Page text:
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Cancer Manag Res. 2019 Aug 14;11:7673-7684. doi: 10.2147/CMAR.S210004. eCollection 2019.

Correlation of NRF2 and progesterone receptor and its effects on ovarian cancer biology.

Author information

1
Department of Obstetrics and Gynecology, University Hospital, LMU Munich, Munich, Germany.
2
Faculty of Medicine, Institute of Pathology, Lmu Munich, Munich, Germany.
3
Department of Human Molecular Genetics, Institute of Human Genetics, University of Heidelberg, Heidelberg, Germany.

Abstract

Purpose:

This study aimed to investigate the potential prognostic impact of nuclear factor erythroid 2-related factor 2 (NRF2) and progesterone receptor A (PRA)/progesterone receptor B (PRB) in ovarian cancer patients which might be the rationale for putative new treatment strategies.

Patients and methods:

The presence of NRF2 and PRA/PRB was investigated in 156 ovarian cancer samples using immunohistochemistry (IHC). Staining of NRF2 and PRA/PRB was rated using the semi-quantitative immunoreactive score (IR score, Remmele's score) and correlated to clinical and pathological data. NRF2 and PRA/PRB expression were compared with respect to the overall survival (OS).

Results:

NRF2 staining was different in both, the cytoplasm and nucleus between the histological subtypes (p=0.001 and p=0.02, respectively). There was a significant difference in the PRA expression comparing all histological subtypes (p=0.02). Histological subtypes showed no significant differences in the PRB expression. A strong correlation of cytoplasmic NRF2 and PRA expression was detected (cc=0.247, p=0.003) as well as of cytoplasmic NRF2 and PRB expression (cc=0.25, p=0.003), confirmed by immunofluorescence double staining. Cytoplasmic NRF2 expression was associated with a longer OS (median 50.6 vs 32.5 months; p=0.1) as it was seen for PRA expression (median 63.4 vs 33.1 months; p=0.08), although not statistically significant. In addition, high PRB expression (median 80.4 vs 32.5 months; p=0.04) and concurrent expression of cytoplasmic NRF2 and PRA were associated with a significantly longer OS (median 109.7 vs 30.6 months; p=0.02). The same relationship was also noted for NRF2 and PRB with improved OS for patients expressing both cytoplasmic NRF2 and PRB (median 153.5 vs 30.6 months; p=0.009). Silencing of NFE2L2 induced higher mRNA expression of PGR in the cancer cell line OVCAR3 (p>0.05) confirming genetic interactions of NRF2 and PR.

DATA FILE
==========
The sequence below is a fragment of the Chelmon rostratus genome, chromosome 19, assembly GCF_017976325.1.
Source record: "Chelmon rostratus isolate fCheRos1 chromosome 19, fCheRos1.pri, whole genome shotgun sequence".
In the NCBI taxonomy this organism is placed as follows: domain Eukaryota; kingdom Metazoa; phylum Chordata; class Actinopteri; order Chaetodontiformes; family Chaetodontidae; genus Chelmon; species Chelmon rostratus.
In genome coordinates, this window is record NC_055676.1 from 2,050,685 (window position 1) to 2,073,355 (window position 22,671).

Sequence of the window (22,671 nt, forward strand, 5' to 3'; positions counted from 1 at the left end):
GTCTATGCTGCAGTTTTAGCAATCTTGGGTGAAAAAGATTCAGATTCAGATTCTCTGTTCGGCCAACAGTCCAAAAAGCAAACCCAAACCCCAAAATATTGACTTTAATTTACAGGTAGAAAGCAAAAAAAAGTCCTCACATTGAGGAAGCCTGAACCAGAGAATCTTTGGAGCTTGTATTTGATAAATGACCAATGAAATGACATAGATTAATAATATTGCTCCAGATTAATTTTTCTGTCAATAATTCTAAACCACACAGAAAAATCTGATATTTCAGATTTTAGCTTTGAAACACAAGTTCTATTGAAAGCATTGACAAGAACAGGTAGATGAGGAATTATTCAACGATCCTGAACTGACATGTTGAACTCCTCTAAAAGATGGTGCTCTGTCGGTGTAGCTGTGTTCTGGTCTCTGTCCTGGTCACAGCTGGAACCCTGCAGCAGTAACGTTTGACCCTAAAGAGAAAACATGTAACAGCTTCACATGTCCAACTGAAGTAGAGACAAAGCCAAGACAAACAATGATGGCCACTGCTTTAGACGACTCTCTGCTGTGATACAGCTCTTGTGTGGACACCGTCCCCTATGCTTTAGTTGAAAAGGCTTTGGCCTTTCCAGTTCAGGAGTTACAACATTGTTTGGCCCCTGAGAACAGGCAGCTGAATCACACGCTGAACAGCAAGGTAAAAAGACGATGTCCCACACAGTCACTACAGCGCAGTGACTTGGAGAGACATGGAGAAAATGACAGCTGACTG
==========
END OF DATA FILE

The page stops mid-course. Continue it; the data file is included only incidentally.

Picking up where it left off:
Conclusion:

In this study, the combination of cytoplasmic NRF2 and high PRA/PRB expression was demonstrated to be associated with improved overall survival in ovarian cancer patients. Further understanding of interactions within the NRF2/AKR1C1/PR pathway could open new additional therapeutic approaches.

KEYWORDS:

immunohistochemistry; nuclear factor erythroid 2-related factor 2; ovarian cancer; progesterone receptor

Conflict of interest statement

Bastian Czogalla has received a research grant from the “Monika Kutzner” foundation and “Brigitte & Dr. Konstanze Wegener” foundation. Anna Hester has received a research grant from the “Walter Schulz” foundation and advisory board, speech honoraria and travel expenses from Roche and Pfizer. Thomas Kolben´s relative is employed at Roche AG. Research support, advisory board, honoraria, and travel expenses from AstraZeneca, Clovis, Medac, MSD, Novartis, PharmaMar, Roche, Sensor Kinesis, Tesaro, Teva have been received by Sven Mahner and from AstraZeneca, Medac, PharmaMar, Roche, Tesaro by Fabian Trillsch. All authors report no other conflicts of interest in this work.

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